The "season" for passion plays is precisely the Lenten season even though some plays are put on stage much of the year and plays like Oberammergau really do not have a season. The Oberammergau community committed by vow to re-enact Christ's Passion at regular intervals. Thus, since medieval times the whole village of Oberammergau participates every ten years in the re-enactment of the play. Different versions of the play exist, among the more prominent ones are the so-called Rosner Spiel and the more traditional Daisenberger Passion. They have grave matters under consideration, for example, whether or not they will use the blood curse text of Matthew 27:25 even on a moderated scale as they did in 1990.

The 1990 version of the Oberammergau play was inspired by the Gospel of John. It has the following Marian scenes:

  • Scene II Prologue: Jesus leaves his friends and his mother and his friends in Bethany. The departure from his Mother (shown at Bethany) is a moving scene (#3).
  • Scene XII #1 Mary follows her Son on the way of the cross.
  • Scene XII #6 The Virgin is with the disciple John in following the Accused.
  • Scene XIII #5 Mary's presence is clearly seen as Jesus dies on the cross and is placed in his mother's arms.

Here are some recent images of Marian scenes from Oberammergau in 1990.

1. Tobias' Farewell (Symbolic Tableau, Reflecting and Anticipating Jesus' Departure from Home, and His Parents' Sorrow)

See how full of sorrow Tobias' Mother
Gazes at the son of her heart.
Even so the Mother of the Son of God weeps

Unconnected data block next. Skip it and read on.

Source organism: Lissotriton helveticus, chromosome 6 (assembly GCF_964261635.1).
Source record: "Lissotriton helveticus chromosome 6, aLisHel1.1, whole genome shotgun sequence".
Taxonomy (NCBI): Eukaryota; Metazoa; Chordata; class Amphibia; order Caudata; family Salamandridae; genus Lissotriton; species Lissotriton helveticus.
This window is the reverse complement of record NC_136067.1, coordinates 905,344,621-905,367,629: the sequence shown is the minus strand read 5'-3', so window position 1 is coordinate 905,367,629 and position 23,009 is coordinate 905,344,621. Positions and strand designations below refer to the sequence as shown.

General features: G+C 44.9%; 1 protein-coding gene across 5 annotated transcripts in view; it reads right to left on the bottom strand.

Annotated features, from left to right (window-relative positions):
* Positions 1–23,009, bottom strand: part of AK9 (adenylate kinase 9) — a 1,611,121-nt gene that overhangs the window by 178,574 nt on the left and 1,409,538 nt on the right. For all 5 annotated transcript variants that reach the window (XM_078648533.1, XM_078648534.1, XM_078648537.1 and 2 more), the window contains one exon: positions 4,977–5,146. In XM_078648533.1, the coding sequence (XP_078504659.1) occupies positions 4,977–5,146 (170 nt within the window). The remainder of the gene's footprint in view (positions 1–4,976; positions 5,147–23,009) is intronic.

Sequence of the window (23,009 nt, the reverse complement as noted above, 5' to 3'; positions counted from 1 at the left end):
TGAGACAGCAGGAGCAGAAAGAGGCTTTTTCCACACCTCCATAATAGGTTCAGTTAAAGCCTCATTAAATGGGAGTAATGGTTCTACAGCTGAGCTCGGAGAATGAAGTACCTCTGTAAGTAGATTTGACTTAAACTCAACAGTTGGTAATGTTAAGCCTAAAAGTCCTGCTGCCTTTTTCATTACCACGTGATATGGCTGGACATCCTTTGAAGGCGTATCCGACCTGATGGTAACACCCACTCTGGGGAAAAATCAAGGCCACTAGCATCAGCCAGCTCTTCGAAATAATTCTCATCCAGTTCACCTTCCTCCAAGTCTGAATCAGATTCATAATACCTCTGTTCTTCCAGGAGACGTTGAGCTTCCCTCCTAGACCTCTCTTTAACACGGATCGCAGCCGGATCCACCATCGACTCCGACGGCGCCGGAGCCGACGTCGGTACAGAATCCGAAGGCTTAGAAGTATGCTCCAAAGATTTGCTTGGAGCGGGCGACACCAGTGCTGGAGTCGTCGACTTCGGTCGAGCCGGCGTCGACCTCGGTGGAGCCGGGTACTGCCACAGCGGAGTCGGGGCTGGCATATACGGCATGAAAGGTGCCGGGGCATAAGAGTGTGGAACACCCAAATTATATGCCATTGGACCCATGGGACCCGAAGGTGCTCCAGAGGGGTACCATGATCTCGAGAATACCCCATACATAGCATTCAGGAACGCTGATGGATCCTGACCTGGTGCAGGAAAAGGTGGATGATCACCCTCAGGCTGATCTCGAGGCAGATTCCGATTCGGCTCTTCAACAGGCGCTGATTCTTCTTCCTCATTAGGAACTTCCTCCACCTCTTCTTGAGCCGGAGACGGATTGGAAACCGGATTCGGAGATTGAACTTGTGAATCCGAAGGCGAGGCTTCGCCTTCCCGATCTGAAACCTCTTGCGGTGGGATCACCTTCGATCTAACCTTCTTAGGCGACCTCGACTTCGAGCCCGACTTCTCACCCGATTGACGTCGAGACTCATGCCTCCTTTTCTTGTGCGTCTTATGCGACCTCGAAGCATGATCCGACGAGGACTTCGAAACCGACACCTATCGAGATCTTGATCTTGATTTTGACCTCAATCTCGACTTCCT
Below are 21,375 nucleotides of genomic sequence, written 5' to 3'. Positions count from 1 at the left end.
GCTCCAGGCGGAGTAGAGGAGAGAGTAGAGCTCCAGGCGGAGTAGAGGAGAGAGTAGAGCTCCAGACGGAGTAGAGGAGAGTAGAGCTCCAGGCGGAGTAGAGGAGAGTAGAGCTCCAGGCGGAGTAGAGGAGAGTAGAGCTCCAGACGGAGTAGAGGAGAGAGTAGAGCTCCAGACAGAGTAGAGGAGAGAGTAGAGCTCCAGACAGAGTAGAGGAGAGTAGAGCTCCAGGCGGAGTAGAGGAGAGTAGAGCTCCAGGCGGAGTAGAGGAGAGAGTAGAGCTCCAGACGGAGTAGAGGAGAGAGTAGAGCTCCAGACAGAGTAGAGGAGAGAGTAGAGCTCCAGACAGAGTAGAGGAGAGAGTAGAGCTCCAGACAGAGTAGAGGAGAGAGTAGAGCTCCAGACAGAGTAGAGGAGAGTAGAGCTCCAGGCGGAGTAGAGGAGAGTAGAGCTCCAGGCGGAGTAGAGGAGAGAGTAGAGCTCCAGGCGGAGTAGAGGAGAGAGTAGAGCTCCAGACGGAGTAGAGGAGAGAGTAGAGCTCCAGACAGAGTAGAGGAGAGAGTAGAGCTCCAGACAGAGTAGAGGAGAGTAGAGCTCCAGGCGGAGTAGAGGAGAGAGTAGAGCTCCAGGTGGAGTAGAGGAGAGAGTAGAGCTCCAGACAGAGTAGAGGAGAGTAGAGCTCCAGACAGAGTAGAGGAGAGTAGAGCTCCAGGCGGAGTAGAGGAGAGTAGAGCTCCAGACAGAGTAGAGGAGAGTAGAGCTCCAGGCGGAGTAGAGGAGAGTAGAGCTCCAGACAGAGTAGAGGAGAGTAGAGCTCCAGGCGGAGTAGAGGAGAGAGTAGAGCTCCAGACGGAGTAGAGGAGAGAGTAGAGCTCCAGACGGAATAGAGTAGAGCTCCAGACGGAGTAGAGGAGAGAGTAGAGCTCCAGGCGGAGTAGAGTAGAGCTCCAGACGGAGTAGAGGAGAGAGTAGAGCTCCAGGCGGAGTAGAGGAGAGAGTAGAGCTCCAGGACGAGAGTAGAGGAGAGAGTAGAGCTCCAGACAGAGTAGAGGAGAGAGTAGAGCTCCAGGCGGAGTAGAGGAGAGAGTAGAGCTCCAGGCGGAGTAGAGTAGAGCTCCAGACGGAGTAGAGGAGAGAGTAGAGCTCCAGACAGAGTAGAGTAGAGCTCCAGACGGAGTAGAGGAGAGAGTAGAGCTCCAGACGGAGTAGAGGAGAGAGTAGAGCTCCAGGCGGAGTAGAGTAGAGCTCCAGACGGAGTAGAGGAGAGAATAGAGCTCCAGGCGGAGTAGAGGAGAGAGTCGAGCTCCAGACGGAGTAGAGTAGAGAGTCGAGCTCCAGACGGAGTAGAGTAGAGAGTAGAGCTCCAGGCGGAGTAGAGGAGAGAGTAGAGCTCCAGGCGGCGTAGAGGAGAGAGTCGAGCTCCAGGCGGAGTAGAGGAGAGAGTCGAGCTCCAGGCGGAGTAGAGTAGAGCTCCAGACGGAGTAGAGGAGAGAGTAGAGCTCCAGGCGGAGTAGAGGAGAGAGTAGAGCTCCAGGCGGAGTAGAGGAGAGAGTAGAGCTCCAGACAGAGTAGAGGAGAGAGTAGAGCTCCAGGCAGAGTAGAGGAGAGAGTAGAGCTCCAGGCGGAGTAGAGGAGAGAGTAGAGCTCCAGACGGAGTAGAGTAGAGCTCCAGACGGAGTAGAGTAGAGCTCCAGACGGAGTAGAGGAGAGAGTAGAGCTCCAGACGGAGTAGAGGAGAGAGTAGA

Seeing her beloved Son with resolute steps
Going to wipe out with His love and death
The sins of mankind.

2. The Bride of the Canticle (Symbol of Mary-church and of All Faithful Calling and Seeking Christ, the Missing Bridegroom)

See the bride in the Song of Solomon,
How she weeps for the missing bridegroom,
How she calls and seeks, allowing herself no rest
Until she finds him.

3. Mary at Jesus' Departure

Mary: “My son, where shall I see you again?”
Jesus: “There, where the words of the scripture
are fulfilled: “He was led like a lamb to the
slaughter, and he opened not his mouth.” (Isaiah 53:7)

4. Mary and John at the Foot of the Cross

My God, my God, why have you forsaken me,
far from my prayer, from the words of my cry?
O my God, I cry out by day, and you answer not;
by night, and there is no relief for me." (Psalm 22)

5.  The Pietà

Mary: "Once before at Bethlehem, now at Calvary,
the part with the Father marked out for you is at an end.
My son, they have driven nails, through your hands and feet
and pierced your heart with a spear. Your sufferings and bitter
death went through my soul like a sword."

6. The Entombment with Mary, Jesus' Mother

Joseph of Arimathea took the body down, wrapped it in fine
Linen, and laid it in a tomb hewn out of rock, in which no
one had yet been buried. That was the Day of Preparation,
and the Sabbath was about to begin. The woman who had
come with Him from Galilee followed along behind. They
saw the tomb and how his body was buried. (Luke 23:53)

Apparition of the Resurrected Christ to Mary and His Followers

He is risen! Rejoice you heavenly hosts!
He is risen! Rejoice you mortals all!
The lion from the tribe of Judah
Has trodden down the head of the serpent.
Now He ascends to the highest glory
Where He will gather round him
All whom He has redeemed with His blood,
Where the eternal song of victory resounds:
"Praise be to the Lamb who was slain."

All About Mary includes a variety of content, much of which reflects the expertise, interpretations and opinions of the individual authors and not necessarily of the Marian Library or the University of Dayton. Please share feedback or suggestions with